Medieval Writing
Paleography Exercises
Final Concord of 1584 (British Library, add. charter 70729). All images by permission of the British Library.
The date of this document could not be regarded as medieval, even by those English historians who want to drag the middle ages into the 16th century, but it represents a medieval anachronism in terms of the form of the document, the Latin language, the script and the legal process that was represented. It essentially represents a land transfer in London, John and Elizabeth Chester having sold three messuages (or blocks of land for domestic dwellings), one yard and a wharf to William Gardyner. The document itself is a final concord, a form of indenture ratified in the courts, as a consequence of the bringing of a fictitious suit. It works like this. John and Elizabeth want to sell some land to William, so they make a gift of it to him. He then takes them to court, claiming that the land is his because they gave it to him. They make an agreement with him in the court that it is his, and he pays them 200 marks. The document is drawn up in triplicate and separated by wavy cuts, each party holding one half, to serve as a title deed, while the courts held the third copy, known as feet of fines. There is some writing across the cut, and matching this up was a part of the authentication of the document. Because the document is ratified in the courts, there are no seals, signatures or lists of witnesses.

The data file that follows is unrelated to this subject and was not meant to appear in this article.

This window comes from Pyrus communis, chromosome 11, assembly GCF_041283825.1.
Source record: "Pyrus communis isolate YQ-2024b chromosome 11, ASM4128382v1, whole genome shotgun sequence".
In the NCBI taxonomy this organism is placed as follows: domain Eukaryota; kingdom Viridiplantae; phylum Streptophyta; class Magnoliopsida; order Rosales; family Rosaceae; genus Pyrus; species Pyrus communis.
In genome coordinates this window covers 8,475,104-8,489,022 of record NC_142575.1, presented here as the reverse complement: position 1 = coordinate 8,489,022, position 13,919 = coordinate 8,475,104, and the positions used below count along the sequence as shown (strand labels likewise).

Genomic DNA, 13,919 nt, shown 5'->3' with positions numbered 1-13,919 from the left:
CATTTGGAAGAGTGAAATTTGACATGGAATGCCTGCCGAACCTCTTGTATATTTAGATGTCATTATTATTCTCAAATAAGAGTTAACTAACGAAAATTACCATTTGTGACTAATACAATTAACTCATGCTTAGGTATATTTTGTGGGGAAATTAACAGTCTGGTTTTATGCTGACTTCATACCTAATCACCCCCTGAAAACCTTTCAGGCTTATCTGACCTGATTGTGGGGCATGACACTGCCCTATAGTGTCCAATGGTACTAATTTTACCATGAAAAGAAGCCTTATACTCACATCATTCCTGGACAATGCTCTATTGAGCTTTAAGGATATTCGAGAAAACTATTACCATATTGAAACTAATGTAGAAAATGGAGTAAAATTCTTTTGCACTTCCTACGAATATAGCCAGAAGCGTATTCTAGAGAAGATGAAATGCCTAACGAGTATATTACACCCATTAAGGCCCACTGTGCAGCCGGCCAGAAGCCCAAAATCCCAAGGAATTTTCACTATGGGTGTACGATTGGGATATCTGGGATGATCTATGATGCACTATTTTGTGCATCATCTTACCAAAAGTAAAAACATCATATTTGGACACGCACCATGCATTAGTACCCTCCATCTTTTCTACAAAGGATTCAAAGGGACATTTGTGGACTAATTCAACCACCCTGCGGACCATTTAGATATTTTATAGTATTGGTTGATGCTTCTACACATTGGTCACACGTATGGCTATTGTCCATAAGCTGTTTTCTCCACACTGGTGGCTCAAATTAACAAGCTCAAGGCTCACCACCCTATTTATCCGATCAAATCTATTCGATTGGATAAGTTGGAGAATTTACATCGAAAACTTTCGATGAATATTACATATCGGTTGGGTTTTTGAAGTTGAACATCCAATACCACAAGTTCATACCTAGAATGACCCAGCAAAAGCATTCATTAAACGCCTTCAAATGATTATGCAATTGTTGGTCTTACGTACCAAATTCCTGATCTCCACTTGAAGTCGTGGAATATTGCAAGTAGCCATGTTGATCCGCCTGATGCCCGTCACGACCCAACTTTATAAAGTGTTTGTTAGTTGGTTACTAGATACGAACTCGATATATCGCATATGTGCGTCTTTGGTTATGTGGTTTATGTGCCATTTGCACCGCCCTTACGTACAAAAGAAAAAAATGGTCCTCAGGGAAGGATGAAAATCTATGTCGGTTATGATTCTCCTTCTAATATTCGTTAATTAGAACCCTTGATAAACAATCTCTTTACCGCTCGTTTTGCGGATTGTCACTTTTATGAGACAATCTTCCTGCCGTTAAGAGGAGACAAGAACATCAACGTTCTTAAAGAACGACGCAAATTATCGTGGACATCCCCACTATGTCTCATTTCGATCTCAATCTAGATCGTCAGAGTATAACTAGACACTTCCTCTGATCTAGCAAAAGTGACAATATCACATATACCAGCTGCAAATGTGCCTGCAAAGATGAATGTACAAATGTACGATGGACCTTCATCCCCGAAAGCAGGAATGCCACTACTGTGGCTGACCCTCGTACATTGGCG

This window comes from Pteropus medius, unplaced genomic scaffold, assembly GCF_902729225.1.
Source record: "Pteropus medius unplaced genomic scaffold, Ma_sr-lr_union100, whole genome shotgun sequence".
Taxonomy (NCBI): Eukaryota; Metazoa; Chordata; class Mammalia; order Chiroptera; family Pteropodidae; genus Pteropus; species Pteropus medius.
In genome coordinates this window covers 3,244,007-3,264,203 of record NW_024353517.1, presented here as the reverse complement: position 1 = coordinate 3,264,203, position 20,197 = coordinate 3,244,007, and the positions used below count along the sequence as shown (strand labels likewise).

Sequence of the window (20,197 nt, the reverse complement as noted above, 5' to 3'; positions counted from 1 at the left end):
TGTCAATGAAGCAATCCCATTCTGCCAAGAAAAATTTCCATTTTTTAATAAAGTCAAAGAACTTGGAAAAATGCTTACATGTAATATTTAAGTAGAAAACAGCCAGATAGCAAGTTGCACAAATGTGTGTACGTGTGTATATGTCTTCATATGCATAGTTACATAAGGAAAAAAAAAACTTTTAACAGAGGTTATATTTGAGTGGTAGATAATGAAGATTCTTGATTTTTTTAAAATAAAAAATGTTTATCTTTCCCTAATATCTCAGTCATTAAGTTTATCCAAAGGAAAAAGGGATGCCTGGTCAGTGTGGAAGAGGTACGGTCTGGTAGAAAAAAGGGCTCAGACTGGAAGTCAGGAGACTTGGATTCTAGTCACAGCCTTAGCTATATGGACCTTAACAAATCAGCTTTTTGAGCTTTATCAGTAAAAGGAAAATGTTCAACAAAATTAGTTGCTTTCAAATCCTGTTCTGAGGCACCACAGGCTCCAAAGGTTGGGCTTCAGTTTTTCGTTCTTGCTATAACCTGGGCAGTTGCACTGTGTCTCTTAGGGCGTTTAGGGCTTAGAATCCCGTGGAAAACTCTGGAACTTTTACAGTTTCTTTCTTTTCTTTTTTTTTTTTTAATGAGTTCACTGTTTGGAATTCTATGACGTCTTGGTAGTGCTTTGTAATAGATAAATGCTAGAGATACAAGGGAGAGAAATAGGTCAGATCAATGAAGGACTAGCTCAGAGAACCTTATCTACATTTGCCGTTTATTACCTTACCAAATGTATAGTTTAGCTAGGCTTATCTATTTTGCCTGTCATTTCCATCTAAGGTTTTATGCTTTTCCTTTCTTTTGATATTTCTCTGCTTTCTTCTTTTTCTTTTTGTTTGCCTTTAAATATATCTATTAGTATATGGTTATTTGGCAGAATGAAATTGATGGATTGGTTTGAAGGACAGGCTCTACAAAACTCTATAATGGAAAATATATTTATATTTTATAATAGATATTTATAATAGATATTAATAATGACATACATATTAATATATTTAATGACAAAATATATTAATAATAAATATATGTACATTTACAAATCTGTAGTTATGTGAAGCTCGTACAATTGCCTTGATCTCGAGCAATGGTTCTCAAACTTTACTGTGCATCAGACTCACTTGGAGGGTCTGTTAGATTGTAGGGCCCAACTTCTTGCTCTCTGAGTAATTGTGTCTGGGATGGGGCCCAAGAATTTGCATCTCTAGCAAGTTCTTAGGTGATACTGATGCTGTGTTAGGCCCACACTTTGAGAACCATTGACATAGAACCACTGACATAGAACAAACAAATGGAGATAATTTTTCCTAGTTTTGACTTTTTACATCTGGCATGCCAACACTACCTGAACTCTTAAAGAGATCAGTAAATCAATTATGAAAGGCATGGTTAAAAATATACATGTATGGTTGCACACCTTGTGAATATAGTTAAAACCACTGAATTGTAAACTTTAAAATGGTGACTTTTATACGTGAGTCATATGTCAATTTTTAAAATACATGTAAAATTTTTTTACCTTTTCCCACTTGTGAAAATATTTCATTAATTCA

If you want to find out why they did it that way, there is some information in the Law section of Dave Postle's Medieval Palaeography website from Leicester University. To understand it further, you are going to have to delve more deeply into the inticacies of English legal history.
This form of legal process continued to be carried out until 1833, when land laws were changed. Intriguingly, the final concords produced right through the centuries continued to have the same wording, Latin language, and an increasingly artificial looking rendering of the legal script. A user of this website sent me a scan of a document from the time of Queen Anne which in layout, wording and script was almost identical to this one. It even used the antiquated medieval word messuage.

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Click on each of the above to walk your way through the text. The transcript will appear in a separate window so that you can use it for reference at any time. These exercises are designed to guide you through the text, not test you, so you can cheat as much as you like.
Script sample for this example
Index of Exercises
Index of Scripts

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This site is created and maintained by Dr Dianne Tillotson, freelance researcher and compulsive multimedia and web author. Comments are welcome. Material on this web site is copyright, but some parts more so than others. Please check here for copyright status and usage before you start making free with it. This page last modified 20/5/2005.